Dwindling economic fortunes led to massive redundancies in 2019
Dwindling economic fortunes led to massive redundancies by companies in Kenya, as the National Treasury cut the revenue target by Sh100 billion amid lesser funds from Kenya Revenue Authority in the course of the 2019/20 financial year. By June, ordinary revenues to the exchequer amounted to Sh1.5 trillion against a target of Sh1.6 trillion. Signalling a troubled economy, the largest shortfall of Sh56.8 billion – on account of a shrinkage in the other income taxes of Sh46.9 and pay-as-you-earn (PAYE) of Sh100 billion. Here are some key highlights and incidents that informed discourse and policy direction in 2019.
The 2019/20 budget soared to Sh3.2 trillion, despite KRA struggling to meet its targets. This figure is the highest in Kenya’s history, with expenditure increasing substantially since Mwai Kibaki took over as the president in December 2002.
By the time he was leaving office in 2013, as devolved units took shape, the Budget was Sh1.2 trillion, largely funded by taxpayers as opposed to President Uhuru Kenyatta’s tenure, where the government has shown appetite for borrowing expensive external debts.
The money has been used to fund infrastructure projects including the Standard Gauge Railway and upgrading of airports.
Fifteen companies listed on the Nairobi Securities Exchange (NSE) sacked 1,711 employees.
Among them were East Africa Portland Cement Company’s 936 permanent and contracted employees; Stanbic Bank at 200; East African Breweries (EABL) parent company Diageo at 100 while Telkom Kenya laid off 575 ahead of its proposed merger with Airtel Kenya.
The Central Bank of Kenya governor Patrick Njoroge announced issuance of new Sh1,000 notes to fight corruption.
The exercise was concluded on September 30 with 209,661,000 pieces of Sh1,000 notes being mopped from the economy in an exercise that rendered Sh7.386 billion worthless.
Uhuru announced changes in his Cabinet bringing in Ukur Yatani, formerly the Labour and Social Protection Cabinet Secretary, to replace incumbent Henry Rotich as Acting Treasury CS.
Rotich, together and his Principal Secretary Kamau Thugge stepped aside to wait for court determination in a case in which they were accused of complicity by the Director of Public Prosecution Noordin Haji.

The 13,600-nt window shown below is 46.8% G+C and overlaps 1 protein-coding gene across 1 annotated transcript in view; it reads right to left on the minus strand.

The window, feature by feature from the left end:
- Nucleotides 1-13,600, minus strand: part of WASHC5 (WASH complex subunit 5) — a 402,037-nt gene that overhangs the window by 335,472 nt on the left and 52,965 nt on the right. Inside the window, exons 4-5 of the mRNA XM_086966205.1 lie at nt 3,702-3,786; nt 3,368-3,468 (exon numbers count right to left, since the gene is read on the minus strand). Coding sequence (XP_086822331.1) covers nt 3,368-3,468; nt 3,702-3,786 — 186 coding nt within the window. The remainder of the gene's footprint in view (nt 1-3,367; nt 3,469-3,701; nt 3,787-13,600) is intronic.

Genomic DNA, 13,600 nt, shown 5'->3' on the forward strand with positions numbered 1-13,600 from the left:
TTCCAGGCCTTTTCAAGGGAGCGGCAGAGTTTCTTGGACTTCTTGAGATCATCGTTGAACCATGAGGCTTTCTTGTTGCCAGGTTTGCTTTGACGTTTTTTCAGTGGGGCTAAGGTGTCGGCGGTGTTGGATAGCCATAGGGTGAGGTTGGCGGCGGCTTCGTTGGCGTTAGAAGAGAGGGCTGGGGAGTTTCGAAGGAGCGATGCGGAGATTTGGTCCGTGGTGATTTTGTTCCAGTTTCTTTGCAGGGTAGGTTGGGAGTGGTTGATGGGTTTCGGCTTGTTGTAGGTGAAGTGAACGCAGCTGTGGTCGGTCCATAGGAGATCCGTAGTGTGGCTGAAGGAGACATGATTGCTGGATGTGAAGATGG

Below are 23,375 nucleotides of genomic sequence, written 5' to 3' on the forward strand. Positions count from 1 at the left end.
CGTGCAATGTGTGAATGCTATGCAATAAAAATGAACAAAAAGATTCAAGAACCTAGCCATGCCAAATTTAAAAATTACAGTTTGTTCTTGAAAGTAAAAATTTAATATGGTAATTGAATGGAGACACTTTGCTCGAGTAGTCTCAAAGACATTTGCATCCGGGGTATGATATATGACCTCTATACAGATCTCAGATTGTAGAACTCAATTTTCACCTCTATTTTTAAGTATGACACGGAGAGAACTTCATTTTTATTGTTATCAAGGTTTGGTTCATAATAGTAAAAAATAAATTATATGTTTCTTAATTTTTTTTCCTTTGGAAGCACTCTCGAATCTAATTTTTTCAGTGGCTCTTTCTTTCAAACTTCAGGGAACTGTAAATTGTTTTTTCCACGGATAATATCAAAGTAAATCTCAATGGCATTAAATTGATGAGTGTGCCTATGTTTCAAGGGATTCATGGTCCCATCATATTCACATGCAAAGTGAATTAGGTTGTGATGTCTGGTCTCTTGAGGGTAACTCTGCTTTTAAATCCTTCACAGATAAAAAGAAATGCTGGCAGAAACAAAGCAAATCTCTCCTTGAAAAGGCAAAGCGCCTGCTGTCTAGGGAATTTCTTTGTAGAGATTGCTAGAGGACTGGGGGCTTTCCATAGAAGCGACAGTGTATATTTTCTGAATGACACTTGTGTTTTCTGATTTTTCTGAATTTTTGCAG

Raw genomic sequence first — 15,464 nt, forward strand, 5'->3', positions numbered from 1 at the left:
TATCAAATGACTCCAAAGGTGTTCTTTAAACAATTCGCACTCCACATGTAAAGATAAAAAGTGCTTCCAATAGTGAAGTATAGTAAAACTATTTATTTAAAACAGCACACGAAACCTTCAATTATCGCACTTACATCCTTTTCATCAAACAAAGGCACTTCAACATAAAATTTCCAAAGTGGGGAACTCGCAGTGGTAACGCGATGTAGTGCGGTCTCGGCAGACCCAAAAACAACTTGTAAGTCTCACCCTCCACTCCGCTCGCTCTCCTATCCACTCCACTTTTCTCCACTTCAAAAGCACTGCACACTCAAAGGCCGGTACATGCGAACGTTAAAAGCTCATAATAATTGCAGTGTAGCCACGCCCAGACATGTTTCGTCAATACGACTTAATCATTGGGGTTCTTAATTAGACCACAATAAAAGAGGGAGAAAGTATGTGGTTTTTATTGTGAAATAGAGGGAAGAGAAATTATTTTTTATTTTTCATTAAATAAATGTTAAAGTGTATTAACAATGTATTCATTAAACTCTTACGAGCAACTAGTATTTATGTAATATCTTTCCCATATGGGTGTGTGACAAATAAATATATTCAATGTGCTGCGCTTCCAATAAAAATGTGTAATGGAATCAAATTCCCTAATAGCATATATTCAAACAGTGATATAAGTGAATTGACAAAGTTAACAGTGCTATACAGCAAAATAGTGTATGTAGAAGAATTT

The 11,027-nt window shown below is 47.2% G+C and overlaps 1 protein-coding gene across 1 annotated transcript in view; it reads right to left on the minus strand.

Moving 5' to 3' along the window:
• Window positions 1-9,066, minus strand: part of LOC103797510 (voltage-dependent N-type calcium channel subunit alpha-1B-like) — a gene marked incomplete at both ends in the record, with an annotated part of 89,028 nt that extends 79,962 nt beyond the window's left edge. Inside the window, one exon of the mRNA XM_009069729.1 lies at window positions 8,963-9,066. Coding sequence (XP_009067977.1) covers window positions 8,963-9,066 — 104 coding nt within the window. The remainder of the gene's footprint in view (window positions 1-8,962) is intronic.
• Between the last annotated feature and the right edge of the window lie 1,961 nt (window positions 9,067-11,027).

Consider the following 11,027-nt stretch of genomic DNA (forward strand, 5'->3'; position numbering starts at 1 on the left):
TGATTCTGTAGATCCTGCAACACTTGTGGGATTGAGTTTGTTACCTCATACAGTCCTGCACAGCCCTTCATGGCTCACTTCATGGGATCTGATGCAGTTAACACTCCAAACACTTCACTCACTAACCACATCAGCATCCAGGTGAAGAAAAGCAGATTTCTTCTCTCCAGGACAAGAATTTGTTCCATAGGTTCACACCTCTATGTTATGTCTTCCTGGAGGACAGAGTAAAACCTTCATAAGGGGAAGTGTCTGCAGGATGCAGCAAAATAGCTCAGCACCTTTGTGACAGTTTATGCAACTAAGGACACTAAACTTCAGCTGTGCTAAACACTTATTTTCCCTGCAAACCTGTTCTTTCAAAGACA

They were charged with, among other things, abuse of office, conspiracy to defraud and engaging in a project without planning.
They and 10 others, were arrested for connivance in the Kimwarer and Arror dams scandal, where procurement rules were reportedly flouted in awarding an Italian construction company, CMC Di Ravena a contract at an inflated price of Sh17 billion.
In efforts to settle pending bills owed suppliers, an amendment to the Competition Act 2010 saw the introduction of a new section, where public and private firms face a fine of up to Sh10 million for failure to pay suppliers within agreed periods.
In addition to the fines, the heads of defaulting firms could also be committed to a maximum jail term of five years if found guilty. Suppliers to county governments are owed up to Sh108.4 billion as at June 2018, out of which Sh51.3 billion is genuine, according to the Auditor General.
In November, Parliament lifted the interest rate cap, in a move meant to revive shrinking credit access to the private sector.
Kenya exported its first consignment of 200,000 barrels of crude oil worth Sh1.2 billion under the Early Oil Pilot Scheme (EOPS), marking Kenya’s entry into the league of oil-exporting countries.
Tullow estimates that Kenya’s onshore fields in Turkana hold 560 million barrels of oil and expects to produce up to 100,000 barrels per day from 2022.
The Competition Authority of Kenya (CAK) approved the merger between Airtel and Telkom, which, however, must now await a nod from Communications Authority of Kenya (CA) and legal tussles.
If approved, the sector will become a duopoly, pitying Safaricom and the merged entities. By June 2019, according to the communications authority, Airtel and Telkom had a combined market share of 32.7 per cent, while Safaricom still commands market leadership with 63.5 per cent.
Commercialisation of BT cotton will start in March 2020, after an 18-year waiting period. The variety will increase production capacity and enable the country to realise the manufacturing pillar, one of President Uhuru Kenyatta’s Big Four agenda.
It is estimated that production of BT cotton can increase income in the textile industry from the current Sh3.5 billion to Sh2 trillion by 2022, create 500,000 cotton jobs and 100,000 new jobs in cloth making.
The genetically modified cotton variety is resistant to the destructive African Ball worm. It is also expected to lower the cost of production by 40 per cent.
Bob Collymore, the chief executive of East Africa’s largest and most profitable mobile network operator Safaricom, died aged 61, after a two-year battle with cancer.
In October, Safaricom’s board announced the appointment of Peter Ndegwa, from Diageo PLC, where he is the managing director of Diageo Continental Europe as the incoming CEO, whose reign will begin in April 2020. In the interim, former CEO Michael Joseph is holding brief as the acting CEO.
Senators backed the National Assembly revision of the country’s borrowing ceiling to Sh9 trillion. The regulation now enables Kenya to replace its expensive debt with cheaper and long-term concessional options.
It will also prevent a crisis, where Treasury would have to cancel all projects and drastically cut back budgets that had already been allocated to the Judiciary, National Assembly, Executive and the counties.